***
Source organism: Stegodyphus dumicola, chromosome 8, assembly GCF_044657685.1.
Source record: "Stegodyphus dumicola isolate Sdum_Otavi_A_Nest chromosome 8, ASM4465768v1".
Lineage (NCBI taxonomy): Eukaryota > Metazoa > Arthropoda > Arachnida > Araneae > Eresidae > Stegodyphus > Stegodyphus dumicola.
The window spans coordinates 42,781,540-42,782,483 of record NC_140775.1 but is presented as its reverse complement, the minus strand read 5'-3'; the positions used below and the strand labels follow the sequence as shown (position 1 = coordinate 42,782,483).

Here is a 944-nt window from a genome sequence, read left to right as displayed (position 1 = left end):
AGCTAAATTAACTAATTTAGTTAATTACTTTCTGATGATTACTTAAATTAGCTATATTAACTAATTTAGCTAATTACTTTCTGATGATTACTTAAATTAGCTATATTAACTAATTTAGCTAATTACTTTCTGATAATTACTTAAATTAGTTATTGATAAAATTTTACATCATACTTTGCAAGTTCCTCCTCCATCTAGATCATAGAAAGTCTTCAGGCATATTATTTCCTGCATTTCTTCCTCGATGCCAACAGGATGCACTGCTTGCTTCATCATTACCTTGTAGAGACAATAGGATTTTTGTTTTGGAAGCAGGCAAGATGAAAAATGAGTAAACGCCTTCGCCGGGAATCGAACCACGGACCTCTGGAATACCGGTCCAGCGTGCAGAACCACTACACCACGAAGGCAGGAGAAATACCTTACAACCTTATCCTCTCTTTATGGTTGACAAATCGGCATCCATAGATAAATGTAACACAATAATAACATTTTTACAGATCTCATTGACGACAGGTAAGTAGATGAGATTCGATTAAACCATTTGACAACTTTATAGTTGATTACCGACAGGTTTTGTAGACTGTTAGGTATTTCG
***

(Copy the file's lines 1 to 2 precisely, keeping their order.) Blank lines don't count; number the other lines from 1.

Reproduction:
Source organism: Stegodyphus dumicola, chromosome 8, assembly GCF_044657685.1.
Source record: "Stegodyphus dumicola isolate Sdum_Otavi_A_Nest chromosome 8, ASM4465768v1".